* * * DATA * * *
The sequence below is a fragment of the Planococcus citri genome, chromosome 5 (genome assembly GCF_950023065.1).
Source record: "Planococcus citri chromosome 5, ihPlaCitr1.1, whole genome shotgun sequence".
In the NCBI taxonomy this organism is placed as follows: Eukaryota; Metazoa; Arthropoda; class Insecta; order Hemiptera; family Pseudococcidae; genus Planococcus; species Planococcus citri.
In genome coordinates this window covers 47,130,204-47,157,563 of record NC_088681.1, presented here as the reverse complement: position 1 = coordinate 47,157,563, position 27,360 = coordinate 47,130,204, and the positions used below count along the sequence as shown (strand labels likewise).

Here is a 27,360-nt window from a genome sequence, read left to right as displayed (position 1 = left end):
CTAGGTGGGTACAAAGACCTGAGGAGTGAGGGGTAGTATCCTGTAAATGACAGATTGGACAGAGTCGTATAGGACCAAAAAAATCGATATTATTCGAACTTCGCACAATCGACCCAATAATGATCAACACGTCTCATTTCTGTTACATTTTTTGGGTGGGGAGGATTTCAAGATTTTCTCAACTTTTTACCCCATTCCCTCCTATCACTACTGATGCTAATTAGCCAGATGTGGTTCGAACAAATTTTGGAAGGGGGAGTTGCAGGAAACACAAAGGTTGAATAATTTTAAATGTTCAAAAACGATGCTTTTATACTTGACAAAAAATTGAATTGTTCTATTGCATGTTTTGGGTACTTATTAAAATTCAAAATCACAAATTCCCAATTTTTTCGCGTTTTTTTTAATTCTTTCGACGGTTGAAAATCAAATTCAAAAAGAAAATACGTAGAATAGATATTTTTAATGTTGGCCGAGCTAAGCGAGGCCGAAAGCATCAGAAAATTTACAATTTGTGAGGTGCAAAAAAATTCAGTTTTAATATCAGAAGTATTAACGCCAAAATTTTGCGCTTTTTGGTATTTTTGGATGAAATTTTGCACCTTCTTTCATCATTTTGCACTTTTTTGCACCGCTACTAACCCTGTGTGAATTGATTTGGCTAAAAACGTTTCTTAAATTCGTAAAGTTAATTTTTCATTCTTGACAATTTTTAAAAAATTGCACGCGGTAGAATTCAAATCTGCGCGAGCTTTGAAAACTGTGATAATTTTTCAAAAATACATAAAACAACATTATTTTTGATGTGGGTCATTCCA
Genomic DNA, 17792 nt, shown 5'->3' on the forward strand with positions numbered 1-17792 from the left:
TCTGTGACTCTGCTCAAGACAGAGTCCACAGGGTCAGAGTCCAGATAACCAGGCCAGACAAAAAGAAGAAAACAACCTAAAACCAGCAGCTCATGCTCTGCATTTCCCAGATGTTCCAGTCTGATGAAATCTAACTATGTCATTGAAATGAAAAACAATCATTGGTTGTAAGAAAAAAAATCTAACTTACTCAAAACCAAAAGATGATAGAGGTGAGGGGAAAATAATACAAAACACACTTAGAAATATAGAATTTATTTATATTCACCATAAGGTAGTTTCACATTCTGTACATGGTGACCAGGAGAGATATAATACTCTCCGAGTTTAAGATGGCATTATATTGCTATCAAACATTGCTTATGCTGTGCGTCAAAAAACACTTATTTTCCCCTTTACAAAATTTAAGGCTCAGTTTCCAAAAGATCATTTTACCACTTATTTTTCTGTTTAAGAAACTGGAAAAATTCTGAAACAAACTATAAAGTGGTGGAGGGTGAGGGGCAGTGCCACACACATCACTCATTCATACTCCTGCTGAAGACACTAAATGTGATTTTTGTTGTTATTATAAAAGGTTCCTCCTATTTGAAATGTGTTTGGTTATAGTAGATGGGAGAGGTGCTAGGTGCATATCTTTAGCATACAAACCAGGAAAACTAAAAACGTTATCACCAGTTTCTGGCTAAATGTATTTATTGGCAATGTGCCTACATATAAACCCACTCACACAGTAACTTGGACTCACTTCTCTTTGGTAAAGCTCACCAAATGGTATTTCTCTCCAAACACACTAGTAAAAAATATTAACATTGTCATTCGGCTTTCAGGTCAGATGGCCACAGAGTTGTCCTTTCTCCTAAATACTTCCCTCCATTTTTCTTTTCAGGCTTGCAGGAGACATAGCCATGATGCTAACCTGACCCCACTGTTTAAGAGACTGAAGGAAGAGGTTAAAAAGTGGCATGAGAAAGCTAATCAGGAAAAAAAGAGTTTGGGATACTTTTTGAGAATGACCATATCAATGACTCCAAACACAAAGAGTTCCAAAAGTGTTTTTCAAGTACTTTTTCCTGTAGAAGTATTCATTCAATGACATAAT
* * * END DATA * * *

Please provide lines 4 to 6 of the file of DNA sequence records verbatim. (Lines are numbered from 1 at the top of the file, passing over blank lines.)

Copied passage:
In genome coordinates this window covers 47,130,204-47,157,563 of record NC_088681.1, presented here as the reverse complement: position 1 = coordinate 47,157,563, position 27,360 = coordinate 47,130,204, and the positions used below count along the sequence as shown (strand labels likewise).

Here is a 27,360-nt window from a genome sequence, read left to right as displayed (position 1 = left end):
CTAGGTGGGTACAAAGACCTGAGGAGTGAGGGGTAGTATCCTGTAAATGACAGATTGGACAGAGTCGTATAGGACCAAAAAAATCGATATTATTCGAACTTCGCACAATCGACCCAATAATGATCAACACGTCTCATTTCTGTTACATTTTTTGGGTGGGGAGGATTTCAAGATTTTCTCAACTTTTTACCCCATTCCCTCCTATCACTACTGATGCTAATTAGCCAGATGTGGTTCGAACAAATTTTGGAAGGGGGAGTTGCAGGAAACACAAAGGTTGAATAATTTTAAATGTTCAAAAACGATGCTTTTATACTTGACAAAAAATTGAATTGTTCTATTGCATGTTTTGGGTACTTATTAAAATTCAAAATCACAAATTCCCAATTTTTTCGCGTTTTTTTTAATTCTTTCGACGGTTGAAAATCAAATTCAAAAAGAAAATACGTAGAATAGATATTTTTAATGTTGGCCGAGCTAAGCGAGGCCGAAAGCATCAGAAAATTTACAATTTGTGAGGTGCAAAAAAATTCAGTTTTAATATCAGAAGTATTAACGCCAAAATTTTGCGCTTTTTGGTATTTTTGGATGAAATTTTGCACCTTCTTTCATCATTTTGCACTTTTTTGCACCGCTACTAACCCTGTGTGAATTGATTTGGCTAAAAACGTTTCTTAAATTCGTAAAGTTAATTTTTCATTCTTGACAATTTTTAAAAAATTGCACGCGGTAGAATTCAAATCTGCGCGAGCTTTGAAAACTGTGATAATTTTTCAAAAATACATAAAACAACATTATTTTTGATGTGGGTCATTCCA